Establishing Good Tech Boundaries for Your Kids

Since Education for Life is a very individualized approach and responds to the unique needs and stage of development for each child and family, there isn't a set "policy" or prescription for the best way to work with technology.


Certainly the quantity, quality and consciousness of the media that's consumed all have an impact but overall we have seen over the years how access to screens generally has a negative impact on children's ability to grow and develop in a balanced and holistic way. Every day there is more and more research that support these observations.


I recently became aware of a national movement called "Wait Until 8th" to support parents in delaying their child's access to smartphones until the end of 8th grade.


"We empower parents to say yes to waiting for the smartphone. The Wait Until 8th pledge empowers parents to rally together to delay giving children a smartphone until at least 8th grade. By banding together, this will decrease the pressure felt by kids and parents alike over the kids having a smartphone."

The idea is for parents in different schools and communities come together to take the pledge in order create a culture of delayed access that is mutually supportive and beneficial both to families and to our children. I think we can all agree in today's screen-centered world we need all the help we can get to support healthier habits!


I love this approach not just for the potential benefits to our children but because it fosters connection and support for parents and families in navigating the challenges of technology. It takes a lot of energy to increase our awareness and parent more consciously - having a community of support is essential.


According the Wait Until 8th website, which includes links to up-to-date research,:

  • Smartphones are addictive

  • Smartphones are an academic distraction

  • Excessive smartphone use is altering children’s brains

  • Smartphones impair sleep

  • Smartphones interfere with relationships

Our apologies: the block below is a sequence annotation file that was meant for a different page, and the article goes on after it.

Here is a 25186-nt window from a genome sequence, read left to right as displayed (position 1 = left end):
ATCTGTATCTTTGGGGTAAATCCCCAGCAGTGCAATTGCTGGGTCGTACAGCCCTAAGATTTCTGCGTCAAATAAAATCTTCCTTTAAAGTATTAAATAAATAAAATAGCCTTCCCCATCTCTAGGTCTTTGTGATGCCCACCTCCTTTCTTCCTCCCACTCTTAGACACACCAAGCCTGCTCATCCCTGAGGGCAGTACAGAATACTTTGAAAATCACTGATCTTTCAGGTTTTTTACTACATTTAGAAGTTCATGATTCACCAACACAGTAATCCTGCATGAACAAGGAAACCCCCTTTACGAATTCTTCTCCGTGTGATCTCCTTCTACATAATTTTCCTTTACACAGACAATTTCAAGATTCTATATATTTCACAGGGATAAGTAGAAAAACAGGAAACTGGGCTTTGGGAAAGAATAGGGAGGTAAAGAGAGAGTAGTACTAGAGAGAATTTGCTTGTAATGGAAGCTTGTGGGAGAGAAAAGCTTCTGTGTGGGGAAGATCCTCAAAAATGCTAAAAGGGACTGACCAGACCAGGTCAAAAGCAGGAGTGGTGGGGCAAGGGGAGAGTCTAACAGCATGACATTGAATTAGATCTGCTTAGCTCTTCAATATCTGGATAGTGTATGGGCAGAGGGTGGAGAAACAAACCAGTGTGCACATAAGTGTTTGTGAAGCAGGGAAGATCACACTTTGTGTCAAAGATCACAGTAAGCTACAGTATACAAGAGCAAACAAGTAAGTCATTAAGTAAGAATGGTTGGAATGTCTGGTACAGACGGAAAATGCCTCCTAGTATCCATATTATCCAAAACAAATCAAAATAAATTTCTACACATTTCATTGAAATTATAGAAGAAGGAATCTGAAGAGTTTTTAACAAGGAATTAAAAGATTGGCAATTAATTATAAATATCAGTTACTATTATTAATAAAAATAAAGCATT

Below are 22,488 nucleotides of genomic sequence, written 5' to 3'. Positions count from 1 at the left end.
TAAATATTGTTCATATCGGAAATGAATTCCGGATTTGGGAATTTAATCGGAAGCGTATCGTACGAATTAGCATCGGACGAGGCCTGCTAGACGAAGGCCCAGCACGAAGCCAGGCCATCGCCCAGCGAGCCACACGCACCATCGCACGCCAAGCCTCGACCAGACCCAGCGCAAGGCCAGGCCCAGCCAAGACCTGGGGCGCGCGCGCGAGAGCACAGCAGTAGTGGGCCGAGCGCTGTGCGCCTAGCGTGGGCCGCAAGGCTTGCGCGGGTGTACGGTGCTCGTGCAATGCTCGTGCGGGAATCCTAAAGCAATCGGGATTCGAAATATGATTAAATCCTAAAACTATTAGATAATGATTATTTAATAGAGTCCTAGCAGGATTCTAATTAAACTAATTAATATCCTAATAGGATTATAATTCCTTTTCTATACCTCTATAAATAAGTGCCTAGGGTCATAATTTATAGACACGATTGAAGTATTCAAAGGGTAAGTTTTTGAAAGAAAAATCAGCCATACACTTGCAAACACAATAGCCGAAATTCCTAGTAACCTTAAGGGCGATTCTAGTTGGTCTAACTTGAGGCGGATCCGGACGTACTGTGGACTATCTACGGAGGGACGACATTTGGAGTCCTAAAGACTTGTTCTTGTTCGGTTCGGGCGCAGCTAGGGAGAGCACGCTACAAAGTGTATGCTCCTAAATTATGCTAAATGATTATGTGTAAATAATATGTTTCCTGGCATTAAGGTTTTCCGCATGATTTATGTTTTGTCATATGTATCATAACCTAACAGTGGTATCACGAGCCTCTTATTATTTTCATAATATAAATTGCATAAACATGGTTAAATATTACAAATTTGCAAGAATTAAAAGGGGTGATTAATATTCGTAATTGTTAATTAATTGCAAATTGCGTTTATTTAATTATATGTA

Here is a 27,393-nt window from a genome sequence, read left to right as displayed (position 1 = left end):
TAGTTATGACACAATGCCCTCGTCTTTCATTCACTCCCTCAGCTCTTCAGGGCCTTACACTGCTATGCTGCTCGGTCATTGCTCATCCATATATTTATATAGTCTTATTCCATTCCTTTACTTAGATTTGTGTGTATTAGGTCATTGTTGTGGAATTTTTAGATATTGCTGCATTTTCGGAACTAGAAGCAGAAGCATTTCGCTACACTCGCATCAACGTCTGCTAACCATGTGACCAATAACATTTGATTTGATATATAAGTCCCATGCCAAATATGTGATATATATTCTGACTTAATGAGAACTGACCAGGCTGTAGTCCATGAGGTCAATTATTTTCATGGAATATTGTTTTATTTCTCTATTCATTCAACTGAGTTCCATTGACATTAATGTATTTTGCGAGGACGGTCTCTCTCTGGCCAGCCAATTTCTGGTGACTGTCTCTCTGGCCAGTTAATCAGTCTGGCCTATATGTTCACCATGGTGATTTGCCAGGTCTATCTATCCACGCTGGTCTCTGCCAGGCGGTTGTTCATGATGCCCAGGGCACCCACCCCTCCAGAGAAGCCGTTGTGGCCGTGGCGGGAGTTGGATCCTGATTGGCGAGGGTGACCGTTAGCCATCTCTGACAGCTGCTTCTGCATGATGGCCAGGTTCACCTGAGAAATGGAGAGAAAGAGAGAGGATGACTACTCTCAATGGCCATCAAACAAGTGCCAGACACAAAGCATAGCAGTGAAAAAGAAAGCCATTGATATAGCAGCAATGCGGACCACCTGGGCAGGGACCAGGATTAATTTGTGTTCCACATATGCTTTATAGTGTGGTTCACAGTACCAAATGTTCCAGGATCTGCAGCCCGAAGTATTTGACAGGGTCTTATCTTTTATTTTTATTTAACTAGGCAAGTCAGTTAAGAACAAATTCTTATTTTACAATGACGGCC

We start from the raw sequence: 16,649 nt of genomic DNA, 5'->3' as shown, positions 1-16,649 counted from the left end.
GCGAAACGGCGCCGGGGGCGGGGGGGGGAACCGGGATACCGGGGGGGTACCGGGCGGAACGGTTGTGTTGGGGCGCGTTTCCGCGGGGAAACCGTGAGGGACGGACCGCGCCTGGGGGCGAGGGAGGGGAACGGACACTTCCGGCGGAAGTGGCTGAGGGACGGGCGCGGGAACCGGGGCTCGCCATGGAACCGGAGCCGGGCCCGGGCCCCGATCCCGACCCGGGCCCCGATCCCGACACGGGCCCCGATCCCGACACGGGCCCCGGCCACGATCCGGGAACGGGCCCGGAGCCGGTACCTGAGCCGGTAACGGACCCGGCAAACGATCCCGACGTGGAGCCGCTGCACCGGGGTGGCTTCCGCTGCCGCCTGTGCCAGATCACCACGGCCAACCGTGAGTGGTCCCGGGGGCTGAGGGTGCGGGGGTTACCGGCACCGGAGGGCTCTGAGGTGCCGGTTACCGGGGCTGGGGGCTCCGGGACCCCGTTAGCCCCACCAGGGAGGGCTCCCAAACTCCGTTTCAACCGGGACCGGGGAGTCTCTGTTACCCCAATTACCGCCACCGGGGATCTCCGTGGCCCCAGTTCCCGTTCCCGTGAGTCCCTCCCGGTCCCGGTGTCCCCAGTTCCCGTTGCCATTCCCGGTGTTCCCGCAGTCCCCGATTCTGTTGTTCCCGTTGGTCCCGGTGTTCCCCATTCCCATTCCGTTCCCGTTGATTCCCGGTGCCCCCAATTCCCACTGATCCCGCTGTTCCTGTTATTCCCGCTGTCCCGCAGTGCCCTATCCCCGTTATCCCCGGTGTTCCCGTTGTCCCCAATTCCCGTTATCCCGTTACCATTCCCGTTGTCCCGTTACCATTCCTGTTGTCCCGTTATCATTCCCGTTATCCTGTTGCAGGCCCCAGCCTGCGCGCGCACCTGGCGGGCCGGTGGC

• Smartphones increase the risk for anxiety and depression

  • Smartphones put your child at risk for cyber bullying

  • Smartphones expose children to sexual content

Those are a lot of good reasons to wait! Yet one of the most interesting things to take note of is how many technology executives, those who created the devices and apps we use, actually ban smartphones and access to social media for their children. This should certainly give us pause and perhaps inspire us to think twice about how much access our children have to these things, regardless of any social or cultural pressure to do so.


What example are you setting with technology?

Delaying access is just one tool we can work with when it comes to working with screen time in a more conscious way. You can find our other screen time tips for conscious parents here. There are also lots of great resources for further learning and support around parenting in the digital age. Here are a few of my favorites:


Common Sense Media - Bookmark this page! Seriously one of the BEST resources on the web for choosing books, apps, movies and shows that support higher values and are age-appropriate. Not sure about the latest movie or video game your child is interested in? Check here first before you say yes!


Screenagers - Lots of great resources and conversations starters both through the blog and podcast. Watching the films with your children (especially teens and pre-teens) is also great way to start working together make more conscious choices.


Wait Until 8th - Consider taking the pledge and encouraging other parents in your community or school to get on board. There is strength in numbers!


If you have other resources you love, let us know! We'd love to be able to share these with other parents. And remember, being conscious isn't about getting it all right all the time. Whatever your choices around technology, try to make them consciously. Ask yourself, "Do my choices around screen time and media support the values that matter most to me as a parent?" If not, it might be time for a change. As always, be in touch if you'd like to chat or get some extra support.